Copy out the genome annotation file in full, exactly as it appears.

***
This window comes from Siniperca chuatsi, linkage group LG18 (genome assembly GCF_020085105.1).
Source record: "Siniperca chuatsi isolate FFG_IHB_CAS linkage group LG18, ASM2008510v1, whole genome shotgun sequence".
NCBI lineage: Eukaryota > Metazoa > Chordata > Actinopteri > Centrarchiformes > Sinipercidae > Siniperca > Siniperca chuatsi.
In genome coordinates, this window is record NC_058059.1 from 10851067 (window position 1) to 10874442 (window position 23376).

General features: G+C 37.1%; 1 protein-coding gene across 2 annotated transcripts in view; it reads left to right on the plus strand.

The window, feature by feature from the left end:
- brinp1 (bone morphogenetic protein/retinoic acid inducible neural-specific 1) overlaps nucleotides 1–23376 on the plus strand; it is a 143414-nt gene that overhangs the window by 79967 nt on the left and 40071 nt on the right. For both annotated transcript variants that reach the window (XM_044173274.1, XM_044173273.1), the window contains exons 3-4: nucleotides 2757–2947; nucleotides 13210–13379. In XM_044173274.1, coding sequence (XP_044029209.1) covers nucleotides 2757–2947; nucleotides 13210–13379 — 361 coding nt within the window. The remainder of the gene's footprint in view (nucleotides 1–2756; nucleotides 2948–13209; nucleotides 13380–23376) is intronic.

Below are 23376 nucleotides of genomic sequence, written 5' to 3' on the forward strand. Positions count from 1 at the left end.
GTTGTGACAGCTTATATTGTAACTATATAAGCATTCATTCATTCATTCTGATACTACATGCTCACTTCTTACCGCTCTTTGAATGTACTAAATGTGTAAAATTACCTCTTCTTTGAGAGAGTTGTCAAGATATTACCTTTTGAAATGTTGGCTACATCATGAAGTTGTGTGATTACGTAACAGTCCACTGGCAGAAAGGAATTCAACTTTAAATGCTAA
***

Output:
This window comes from Siniperca chuatsi, linkage group LG18 (genome assembly GCF_020085105.1).
Source record: "Siniperca chuatsi isolate FFG_IHB_CAS linkage group LG18, ASM2008510v1, whole genome shotgun sequence".
NCBI lineage: Eukaryota > Metazoa > Chordata > Actinopteri > Centrarchiformes > Sinipercidae > Siniperca > Siniperca chuatsi.
In genome coordinates, this window is record NC_058059.1 from 10851067 (window position 1) to 10874442 (window position 23376).

General features: G+C 37.1%; 1 protein-coding gene across 2 annotated transcripts in view; it reads left to right on the plus strand.

The window, feature by feature from the left end:
- brinp1 (bone morphogenetic protein/retinoic acid inducible neural-specific 1) overlaps nucleotides 1–23376 on the plus strand; it is a 143414-nt gene that overhangs the window by 79967 nt on the left and 40071 nt on the right. For both annotated transcript variants that reach the window (XM_044173274.1, XM_044173273.1), the window contains exons 3-4: nucleotides 2757–2947; nucleotides 13210–13379. In XM_044173274.1, coding sequence (XP_044029209.1) covers nucleotides 2757–2947; nucleotides 13210–13379 — 361 coding nt within the window. The remainder of the gene's footprint in view (nucleotides 1–2756; nucleotides 2948–13209; nucleotides 13380–23376) is intronic.

Below are 23376 nucleotides of genomic sequence, written 5' to 3' on the forward strand. Positions count from 1 at the left end.
GTTGTGACAGCTTATATTGTAACTATATAAGCATTCATTCATTCATTCTGATACTACATGCTCACTTCTTACCGCTCTTTGAATGTACTAAATGTGTAAAATTACCTCTTCTTTGAGAGAGTTGTCAAGATATTACCTTTTGAAATGTTGGCTACATCATGAAGTTGTGTGATTACGTAACAGTCCACTGGCAGAAAGGAATTCAACTTTAAATGCTAA